You wouldn't dare wear flip-flops to go running, so why wear running shoes to play basketball?
Because they're comfortable? Bad answer.
"Someone playing basketball wearing running shoes with no lateral support, or returning from jumping motion with no stability" could end up with a serious inversion ankle sprain, said Dr. James Losito, professor of podiatric biomechanics at Barry University in Miami Shores.
That is, the ankle rolls outward, ligaments stretch and tear and tendons can be damaged.
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It's the most common sports injury Losito sees, but it can be avoided by wearing the right shoes. Manufacturers put a lot of science into their products, especially running shoes, analyzing arch types, body frames and runners' weight and mileage, said Dave Marr, a sales running specialist at www.roadrunnersports.com.
The midsoles of running shoes tend to be more durable and more shock-absorbing than other athletic shoes. Asics, for example, uses gel in the heel and forefoot of its shoes for shock absorption.
"Most people pronate - roll in toward the big toe," Marr said. "They need cushioning and stability ... Someone with an average arch needs moderate stability. Runners with flat feet need more stability and motion control because they tend to over-pronate."
Specialty stores will take into account your mileage and pace and watch how your foot falls when you walk or jog. They'll also examine your old shoes.
"It really depends on their stance, if they over-pronate, under-pronate, how their stride is ... whether they run long distances," said Anthony Gomez, a 20-mile-a-week runner.
Whatever your sport, "you should have a thumb-width of room from your longest toe to the end of the shoe - a half-inch to an inch," Losito said. In soccer, however, players often wear cleats too tight.
"They feel like it gives them a better feel for the ball," Losito said. "You have to respect that as long as it won't have a bad ending. Every other sport, have some width."
Don't buy a shoe just because it has a hefty or cheap price tag. Do your research. Ask about cushioning, stability, materials used.
Here, then, are tips in buying the right shoe for your sport - courtesy of Dr. Losito and the American Podiatric Medical Association (APMA).
Losito: You need the increased cushioning because the shock transmitted to the body is three to four times greater when you're running.
APMA: Maximum shock absorption helps runners avoid shin splints and knee pain. The shoe should control the way your heel strikes the ground, so the rest of your foot can fall correctly. Know your foot type (high, medium, low arch) so you have the right shoe with the right support for your foot.
What to look for: Comfort. Don't buy your first pair of shoes online. Shop at a store so you can test them.
Losito: Cross trainers are fine for someone doing minimal running, maybe jogging slower than an eight-minute mile, or running five miles a week as part of another exercise program. If you're running faster than an eight-minute mile, wear a running shoe.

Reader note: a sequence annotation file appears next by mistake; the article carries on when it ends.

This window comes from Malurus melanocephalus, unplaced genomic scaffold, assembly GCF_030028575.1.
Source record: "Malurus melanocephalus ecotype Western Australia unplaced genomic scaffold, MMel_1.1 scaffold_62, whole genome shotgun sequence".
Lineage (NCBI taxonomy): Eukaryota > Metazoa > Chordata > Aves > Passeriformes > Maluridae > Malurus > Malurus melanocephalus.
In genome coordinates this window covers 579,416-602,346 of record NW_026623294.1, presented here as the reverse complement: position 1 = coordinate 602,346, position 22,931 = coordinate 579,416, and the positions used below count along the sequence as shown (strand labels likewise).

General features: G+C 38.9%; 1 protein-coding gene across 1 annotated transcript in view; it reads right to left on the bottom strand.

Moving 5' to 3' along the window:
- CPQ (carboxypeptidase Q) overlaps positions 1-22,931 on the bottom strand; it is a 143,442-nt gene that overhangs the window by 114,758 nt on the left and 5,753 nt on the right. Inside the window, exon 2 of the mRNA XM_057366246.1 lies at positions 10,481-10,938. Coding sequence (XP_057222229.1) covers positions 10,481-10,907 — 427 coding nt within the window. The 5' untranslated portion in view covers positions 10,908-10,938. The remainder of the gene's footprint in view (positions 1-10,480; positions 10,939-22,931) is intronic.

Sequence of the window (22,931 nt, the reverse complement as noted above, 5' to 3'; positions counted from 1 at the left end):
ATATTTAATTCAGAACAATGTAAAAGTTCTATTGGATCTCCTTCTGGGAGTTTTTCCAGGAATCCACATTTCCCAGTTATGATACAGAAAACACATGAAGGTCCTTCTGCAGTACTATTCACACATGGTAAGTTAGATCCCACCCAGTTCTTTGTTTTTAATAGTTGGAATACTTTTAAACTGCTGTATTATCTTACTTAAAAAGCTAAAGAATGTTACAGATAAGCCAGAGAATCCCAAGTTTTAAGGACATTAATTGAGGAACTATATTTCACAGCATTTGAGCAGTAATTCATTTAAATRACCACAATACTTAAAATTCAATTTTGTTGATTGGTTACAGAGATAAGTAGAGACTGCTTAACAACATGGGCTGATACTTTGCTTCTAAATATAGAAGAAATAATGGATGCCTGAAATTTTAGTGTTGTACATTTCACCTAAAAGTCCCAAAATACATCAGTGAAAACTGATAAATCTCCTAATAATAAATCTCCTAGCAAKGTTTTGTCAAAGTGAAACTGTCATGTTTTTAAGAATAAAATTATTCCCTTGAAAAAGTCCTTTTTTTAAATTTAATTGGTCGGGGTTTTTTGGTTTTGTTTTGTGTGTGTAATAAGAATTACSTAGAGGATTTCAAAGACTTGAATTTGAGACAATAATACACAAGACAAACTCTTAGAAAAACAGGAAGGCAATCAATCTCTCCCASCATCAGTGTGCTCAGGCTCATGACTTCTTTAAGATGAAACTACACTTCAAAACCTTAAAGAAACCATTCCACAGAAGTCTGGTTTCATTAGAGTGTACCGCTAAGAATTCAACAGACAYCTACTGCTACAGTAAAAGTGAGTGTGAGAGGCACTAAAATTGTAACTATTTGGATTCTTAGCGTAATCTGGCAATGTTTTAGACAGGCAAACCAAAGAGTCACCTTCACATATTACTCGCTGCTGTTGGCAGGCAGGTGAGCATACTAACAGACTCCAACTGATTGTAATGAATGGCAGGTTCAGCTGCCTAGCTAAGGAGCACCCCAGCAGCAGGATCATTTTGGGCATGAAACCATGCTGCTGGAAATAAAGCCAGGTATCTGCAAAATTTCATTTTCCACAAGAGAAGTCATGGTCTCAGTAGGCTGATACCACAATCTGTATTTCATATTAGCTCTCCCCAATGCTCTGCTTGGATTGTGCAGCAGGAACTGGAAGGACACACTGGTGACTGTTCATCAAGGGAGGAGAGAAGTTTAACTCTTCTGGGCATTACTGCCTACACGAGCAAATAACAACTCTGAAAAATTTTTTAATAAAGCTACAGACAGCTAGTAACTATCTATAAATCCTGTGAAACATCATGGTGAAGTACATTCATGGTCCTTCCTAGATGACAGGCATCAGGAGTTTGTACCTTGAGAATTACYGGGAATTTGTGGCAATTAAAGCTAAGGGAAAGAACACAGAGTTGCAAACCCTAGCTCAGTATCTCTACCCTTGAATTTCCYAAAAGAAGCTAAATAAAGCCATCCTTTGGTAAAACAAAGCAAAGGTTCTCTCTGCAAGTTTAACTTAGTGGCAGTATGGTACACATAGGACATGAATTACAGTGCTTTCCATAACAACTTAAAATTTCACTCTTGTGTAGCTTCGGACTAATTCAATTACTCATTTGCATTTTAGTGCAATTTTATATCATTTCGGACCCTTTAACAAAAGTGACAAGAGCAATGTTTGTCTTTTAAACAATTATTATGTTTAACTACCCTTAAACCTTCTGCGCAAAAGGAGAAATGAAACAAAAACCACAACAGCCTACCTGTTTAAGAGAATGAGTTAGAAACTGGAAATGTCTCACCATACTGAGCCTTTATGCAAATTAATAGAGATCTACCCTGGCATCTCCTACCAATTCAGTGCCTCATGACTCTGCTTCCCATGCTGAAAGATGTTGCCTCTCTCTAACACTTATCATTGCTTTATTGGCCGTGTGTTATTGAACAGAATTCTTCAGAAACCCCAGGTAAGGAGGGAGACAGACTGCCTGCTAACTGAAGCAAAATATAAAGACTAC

What to look for: Stability. Most cross trainers have a wider outsole than running or walking shoes.
Losito: A walking shoe has a more curved shank to allow for rocking motion because when you're walking, both feet are on the ground at all times. There's no need for additional cushioning. If you're power walking or race walking you can use a running shoe.
APMA: Look for a stiff heel, check for toe flexibility and make sure the shoe is rigid in the middle to accommodate the rocking motion.
What to look for: The shoe should bend at the ball of your foot, not the arch.
Losito: A basketball shoe is designed to stabilize the ankle.
APMA: A thick, stiff sole gives support while running and landing from jumps. High ankle construction supports the ankle during quick changes in direction. A basketball shoe should have the strongest support on each side of the ankle.
What to look for: Stability. Ankle protection. The shoe should also match your arch type.
Losito: Lateral stability is a must for the side-to-side movement.
APMA: Tennis and racquetball shoes might look like any other sneaker, but it's what's on the inside that makes the difference. A court shoe supports both sides of the foot because of quick lateral movements and weight shifts in court sports. It provides a flexible sole for fast changes of direction, and it has less shock absorption than a running or basketball shoe.
What to look for: Durability. The insole will likely be the first part of the shoe to break down.
Losito: Cleats are good for soccer, American football and baseball on dirt, artificial turf or grass, specifically bermuda grass. Cleats should be from one-sixteenth to one-half inch.
APMA: When wearing cleats or spikes for the first time, watch for blisters, redness or other irritation, which could indicate a biomechancial problem in the legs or feet. If cleats cause pain, stop wearing them for a few days. If the pain returns, see a podiatrist specializing in sports medicine for evaluation.
What to look for: Turf football shoes have rubber molded cleats for traction. Short metal studs are ideal for hard, dry surfaces; long studs for wet, muddy surfaces.
Soccer cleats help keep the players' center of gravity low for stability. Beginners and intermediate players should wear molded cleats. Removable studs are suitable for experienced players who can alter them according to weather conditions. Many youth baseball leagues require plastic cleats because studs can cause injuries.